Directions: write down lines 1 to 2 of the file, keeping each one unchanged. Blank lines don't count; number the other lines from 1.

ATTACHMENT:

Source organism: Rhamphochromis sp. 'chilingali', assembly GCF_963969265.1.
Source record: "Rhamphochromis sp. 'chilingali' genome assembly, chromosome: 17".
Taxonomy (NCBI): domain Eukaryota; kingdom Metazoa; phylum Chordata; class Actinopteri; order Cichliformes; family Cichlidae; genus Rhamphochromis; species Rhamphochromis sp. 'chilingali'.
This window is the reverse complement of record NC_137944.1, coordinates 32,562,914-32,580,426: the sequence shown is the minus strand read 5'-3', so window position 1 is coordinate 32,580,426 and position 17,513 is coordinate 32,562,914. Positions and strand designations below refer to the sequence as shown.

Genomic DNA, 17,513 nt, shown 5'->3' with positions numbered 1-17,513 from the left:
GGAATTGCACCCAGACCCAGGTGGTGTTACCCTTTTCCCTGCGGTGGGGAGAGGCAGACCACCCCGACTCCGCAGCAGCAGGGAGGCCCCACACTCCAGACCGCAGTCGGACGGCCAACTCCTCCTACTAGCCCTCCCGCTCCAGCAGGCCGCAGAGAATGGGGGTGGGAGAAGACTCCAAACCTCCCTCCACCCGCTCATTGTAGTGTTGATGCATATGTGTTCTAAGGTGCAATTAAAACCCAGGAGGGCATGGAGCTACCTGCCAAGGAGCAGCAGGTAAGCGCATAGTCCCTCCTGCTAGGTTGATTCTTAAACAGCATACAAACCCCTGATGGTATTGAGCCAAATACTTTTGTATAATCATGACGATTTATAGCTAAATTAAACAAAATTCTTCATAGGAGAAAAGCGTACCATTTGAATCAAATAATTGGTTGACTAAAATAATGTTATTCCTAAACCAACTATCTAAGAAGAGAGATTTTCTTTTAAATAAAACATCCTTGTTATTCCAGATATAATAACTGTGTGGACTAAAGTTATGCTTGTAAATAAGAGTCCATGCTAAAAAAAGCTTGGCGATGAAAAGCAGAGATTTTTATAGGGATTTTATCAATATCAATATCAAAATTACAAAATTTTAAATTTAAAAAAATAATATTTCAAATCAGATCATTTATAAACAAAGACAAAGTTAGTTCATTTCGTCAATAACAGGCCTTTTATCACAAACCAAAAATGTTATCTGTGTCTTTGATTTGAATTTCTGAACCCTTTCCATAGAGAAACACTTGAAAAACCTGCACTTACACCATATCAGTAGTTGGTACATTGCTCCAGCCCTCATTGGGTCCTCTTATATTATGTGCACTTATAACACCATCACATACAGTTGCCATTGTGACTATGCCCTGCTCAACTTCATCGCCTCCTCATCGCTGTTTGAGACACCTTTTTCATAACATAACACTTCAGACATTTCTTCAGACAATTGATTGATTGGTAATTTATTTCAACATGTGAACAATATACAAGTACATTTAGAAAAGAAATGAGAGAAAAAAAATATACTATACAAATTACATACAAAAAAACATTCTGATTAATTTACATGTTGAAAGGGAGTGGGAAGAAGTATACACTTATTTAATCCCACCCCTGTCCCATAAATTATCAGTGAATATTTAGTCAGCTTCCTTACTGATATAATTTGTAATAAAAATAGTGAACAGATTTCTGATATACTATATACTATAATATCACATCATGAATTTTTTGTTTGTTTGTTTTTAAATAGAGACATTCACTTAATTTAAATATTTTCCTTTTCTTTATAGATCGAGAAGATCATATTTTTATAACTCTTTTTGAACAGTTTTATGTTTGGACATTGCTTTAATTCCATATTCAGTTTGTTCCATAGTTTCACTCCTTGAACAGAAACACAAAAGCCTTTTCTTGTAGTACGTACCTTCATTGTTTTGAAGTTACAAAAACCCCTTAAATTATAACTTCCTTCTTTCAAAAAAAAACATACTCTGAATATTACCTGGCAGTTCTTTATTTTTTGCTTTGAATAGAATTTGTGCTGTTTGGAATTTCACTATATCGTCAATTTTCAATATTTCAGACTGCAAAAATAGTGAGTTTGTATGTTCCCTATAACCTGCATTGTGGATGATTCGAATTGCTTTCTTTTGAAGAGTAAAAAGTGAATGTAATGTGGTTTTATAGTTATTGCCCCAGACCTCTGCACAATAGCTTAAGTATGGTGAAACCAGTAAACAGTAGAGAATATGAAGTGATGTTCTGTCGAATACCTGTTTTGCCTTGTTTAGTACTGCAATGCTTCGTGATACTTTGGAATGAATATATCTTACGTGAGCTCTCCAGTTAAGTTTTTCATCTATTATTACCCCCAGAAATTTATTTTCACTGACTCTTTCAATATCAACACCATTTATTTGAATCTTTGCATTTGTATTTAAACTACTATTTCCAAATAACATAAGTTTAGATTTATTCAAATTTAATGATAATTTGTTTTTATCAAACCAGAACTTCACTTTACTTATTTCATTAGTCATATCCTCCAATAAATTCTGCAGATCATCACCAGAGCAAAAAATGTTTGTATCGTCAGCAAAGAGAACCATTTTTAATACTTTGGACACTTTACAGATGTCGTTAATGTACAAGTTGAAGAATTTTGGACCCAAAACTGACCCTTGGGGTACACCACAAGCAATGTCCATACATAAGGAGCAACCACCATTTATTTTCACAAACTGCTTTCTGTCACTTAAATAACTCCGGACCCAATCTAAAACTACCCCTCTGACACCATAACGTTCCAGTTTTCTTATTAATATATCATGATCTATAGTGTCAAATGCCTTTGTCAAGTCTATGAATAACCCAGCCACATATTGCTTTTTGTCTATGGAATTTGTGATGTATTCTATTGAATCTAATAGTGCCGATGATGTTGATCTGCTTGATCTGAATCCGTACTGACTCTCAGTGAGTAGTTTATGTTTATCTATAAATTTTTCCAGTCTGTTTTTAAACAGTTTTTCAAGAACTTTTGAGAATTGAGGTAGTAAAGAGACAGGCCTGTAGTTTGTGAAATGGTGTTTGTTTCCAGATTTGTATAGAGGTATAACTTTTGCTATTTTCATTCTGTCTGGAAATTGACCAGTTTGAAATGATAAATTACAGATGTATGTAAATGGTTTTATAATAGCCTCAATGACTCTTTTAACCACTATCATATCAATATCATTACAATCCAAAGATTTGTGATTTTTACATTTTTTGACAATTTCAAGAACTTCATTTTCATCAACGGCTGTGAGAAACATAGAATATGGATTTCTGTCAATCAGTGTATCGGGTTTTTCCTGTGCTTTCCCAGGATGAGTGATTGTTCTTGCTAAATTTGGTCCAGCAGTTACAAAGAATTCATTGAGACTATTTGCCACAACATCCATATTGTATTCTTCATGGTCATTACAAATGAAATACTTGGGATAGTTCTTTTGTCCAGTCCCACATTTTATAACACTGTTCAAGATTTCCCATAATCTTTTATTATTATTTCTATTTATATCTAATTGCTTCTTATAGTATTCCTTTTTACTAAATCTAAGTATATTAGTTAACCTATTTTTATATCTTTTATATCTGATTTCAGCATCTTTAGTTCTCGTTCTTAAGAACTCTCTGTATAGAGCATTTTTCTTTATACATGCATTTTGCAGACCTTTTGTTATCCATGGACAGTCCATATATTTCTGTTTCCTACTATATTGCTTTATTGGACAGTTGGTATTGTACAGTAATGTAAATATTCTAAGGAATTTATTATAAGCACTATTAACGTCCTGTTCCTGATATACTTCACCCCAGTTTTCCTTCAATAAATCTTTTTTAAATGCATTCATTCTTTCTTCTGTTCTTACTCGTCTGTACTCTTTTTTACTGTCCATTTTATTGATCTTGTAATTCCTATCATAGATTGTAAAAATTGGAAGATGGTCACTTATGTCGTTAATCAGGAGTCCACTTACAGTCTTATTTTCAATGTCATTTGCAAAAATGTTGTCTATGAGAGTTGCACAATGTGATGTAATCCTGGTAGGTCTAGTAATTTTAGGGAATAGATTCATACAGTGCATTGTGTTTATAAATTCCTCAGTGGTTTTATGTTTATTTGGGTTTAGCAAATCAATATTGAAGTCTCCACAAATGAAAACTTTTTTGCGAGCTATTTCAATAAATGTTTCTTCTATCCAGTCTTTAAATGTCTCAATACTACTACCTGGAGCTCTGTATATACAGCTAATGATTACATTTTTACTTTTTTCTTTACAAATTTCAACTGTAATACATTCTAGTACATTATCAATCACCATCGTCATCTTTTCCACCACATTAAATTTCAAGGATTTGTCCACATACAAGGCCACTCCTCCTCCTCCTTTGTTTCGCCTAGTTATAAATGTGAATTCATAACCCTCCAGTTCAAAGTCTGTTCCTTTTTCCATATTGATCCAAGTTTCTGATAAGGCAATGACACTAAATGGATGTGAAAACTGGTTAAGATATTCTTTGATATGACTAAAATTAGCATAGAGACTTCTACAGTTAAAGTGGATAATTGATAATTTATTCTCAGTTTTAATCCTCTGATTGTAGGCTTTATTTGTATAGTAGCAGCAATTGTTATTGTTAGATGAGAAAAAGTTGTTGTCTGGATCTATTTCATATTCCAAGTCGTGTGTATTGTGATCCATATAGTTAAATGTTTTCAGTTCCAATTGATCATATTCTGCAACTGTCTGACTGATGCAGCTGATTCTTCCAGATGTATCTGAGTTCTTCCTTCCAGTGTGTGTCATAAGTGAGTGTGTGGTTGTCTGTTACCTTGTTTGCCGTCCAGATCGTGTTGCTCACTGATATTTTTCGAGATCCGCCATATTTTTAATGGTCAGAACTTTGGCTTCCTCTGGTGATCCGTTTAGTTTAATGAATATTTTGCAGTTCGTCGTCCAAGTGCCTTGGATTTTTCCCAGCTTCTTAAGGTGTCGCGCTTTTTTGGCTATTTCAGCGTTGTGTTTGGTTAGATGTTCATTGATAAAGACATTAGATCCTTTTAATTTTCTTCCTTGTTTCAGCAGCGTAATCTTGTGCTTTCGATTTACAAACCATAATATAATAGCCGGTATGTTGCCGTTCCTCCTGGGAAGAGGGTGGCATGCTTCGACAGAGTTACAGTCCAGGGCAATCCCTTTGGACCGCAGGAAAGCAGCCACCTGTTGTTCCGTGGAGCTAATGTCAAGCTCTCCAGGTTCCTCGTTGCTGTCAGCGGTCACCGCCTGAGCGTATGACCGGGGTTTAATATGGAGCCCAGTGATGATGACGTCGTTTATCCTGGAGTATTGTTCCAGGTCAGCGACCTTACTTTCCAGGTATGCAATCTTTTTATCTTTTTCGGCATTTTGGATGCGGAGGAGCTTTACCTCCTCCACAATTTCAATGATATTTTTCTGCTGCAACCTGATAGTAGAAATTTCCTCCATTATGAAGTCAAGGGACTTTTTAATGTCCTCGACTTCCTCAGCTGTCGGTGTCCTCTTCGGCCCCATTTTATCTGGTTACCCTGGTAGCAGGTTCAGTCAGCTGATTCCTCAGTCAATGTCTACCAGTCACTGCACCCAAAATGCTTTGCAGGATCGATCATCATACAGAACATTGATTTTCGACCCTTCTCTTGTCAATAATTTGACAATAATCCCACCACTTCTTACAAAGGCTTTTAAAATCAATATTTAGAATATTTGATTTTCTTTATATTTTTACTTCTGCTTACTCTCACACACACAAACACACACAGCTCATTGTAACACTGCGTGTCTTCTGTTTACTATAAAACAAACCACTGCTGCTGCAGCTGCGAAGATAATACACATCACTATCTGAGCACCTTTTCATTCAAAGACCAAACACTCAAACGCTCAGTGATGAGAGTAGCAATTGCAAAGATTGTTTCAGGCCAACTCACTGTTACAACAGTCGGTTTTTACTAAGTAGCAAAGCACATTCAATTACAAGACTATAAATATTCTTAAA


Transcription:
Source organism: Rhamphochromis sp. 'chilingali', assembly GCF_963969265.1.
Source record: "Rhamphochromis sp. 'chilingali' genome assembly, chromosome: 17".